Each is important to varying degrees to most of us, but some people might be more driven by status while others are driven by a sense of belonging, for example. That’s why we need to encourage—even require—supervisors to get to know each of their reports and what makes them tick. We can’t expect supervisors to be psychoanalysts, but we can and should give them the time and space to build and maintain relationships.

If they’re managing hybrid and remote teams, your supervisors may need additional training, support and tools to stay connected to their people. Pull out the stops to provide it. Because if they can learn and stay on top of what motivates team members, they can help shape individual experiences. Maybe provide a stretch assignment, mentor or training to help an employee feel challenged, like they’re growing and learning. Or maybe look into AI to automate a tedious task to free a team member up for higher-level thinking.

Vive la différence

In his book Love + Work: How to Find What You Love, Love What You Do, and Do It for the Rest of Your Life, Marcus Buckingham writes “only 18% of people love more than 20% of what they do at work.” And people analytics company Perceptyx reports 30% of employees feel “hopeless, aimless and dispirited” at work. Yikes! That sounds bad, but don’t despair. It doesn’t mean dispirited people will never like their jobs. It might just mean they need help seeing how their contributions impact the greater good and how much the company appreciates their contributions.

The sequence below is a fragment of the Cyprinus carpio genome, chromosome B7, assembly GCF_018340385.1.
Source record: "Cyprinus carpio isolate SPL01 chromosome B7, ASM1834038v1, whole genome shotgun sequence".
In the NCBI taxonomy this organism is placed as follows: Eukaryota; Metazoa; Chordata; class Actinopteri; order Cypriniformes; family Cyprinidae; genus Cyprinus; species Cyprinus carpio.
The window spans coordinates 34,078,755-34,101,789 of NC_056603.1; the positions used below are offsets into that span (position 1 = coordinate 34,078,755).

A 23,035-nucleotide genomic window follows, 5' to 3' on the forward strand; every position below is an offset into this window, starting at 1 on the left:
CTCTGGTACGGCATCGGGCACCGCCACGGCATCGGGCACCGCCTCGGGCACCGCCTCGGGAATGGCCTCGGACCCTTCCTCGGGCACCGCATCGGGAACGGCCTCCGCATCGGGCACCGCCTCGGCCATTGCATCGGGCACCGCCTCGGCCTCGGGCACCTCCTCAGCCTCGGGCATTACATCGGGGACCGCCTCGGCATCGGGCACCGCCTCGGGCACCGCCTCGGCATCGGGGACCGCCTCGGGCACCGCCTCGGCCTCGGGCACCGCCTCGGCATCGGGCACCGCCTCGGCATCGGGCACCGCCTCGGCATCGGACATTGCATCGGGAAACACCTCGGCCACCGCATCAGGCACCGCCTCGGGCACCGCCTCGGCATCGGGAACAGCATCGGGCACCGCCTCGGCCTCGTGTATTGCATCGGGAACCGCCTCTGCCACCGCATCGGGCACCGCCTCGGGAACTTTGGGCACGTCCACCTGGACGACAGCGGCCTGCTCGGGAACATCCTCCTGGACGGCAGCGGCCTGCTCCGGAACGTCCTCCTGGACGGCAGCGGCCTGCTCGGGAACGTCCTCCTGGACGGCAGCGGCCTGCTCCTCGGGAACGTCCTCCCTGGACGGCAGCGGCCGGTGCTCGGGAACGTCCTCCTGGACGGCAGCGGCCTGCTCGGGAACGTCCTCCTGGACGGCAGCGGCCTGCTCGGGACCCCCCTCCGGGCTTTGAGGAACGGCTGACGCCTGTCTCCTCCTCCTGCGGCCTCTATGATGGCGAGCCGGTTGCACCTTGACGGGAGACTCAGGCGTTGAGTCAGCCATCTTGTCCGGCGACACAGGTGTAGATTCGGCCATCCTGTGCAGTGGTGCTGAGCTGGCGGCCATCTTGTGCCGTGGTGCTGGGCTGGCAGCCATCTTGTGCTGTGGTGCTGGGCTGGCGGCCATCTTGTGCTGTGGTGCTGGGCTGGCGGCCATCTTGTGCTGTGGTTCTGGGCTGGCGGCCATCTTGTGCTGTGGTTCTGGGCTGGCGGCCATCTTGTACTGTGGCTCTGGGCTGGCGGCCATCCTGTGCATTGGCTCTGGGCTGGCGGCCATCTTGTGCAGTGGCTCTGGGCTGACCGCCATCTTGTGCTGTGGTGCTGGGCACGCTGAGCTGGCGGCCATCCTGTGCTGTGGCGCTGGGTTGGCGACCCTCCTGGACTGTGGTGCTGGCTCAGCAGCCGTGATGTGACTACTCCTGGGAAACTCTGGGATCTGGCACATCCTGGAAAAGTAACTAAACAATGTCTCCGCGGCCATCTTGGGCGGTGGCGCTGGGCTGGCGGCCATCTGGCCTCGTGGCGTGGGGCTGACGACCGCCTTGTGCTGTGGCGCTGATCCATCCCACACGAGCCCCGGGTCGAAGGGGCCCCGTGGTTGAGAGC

It’s not rocket science: People want to use their talents in meaningful ways. They — we — want to know we matter. We want to make a difference. That’s our shared purpose in life, after all.  And it can make all the difference and be the difference between team members who say, “What can the company do for me?” and those who say, “What can I do to help the company and community?”

Lauren Dixon is board chair of Dixon Schwabl + Co., a marketing communications firm, which has  been honored as a Best Place to Work.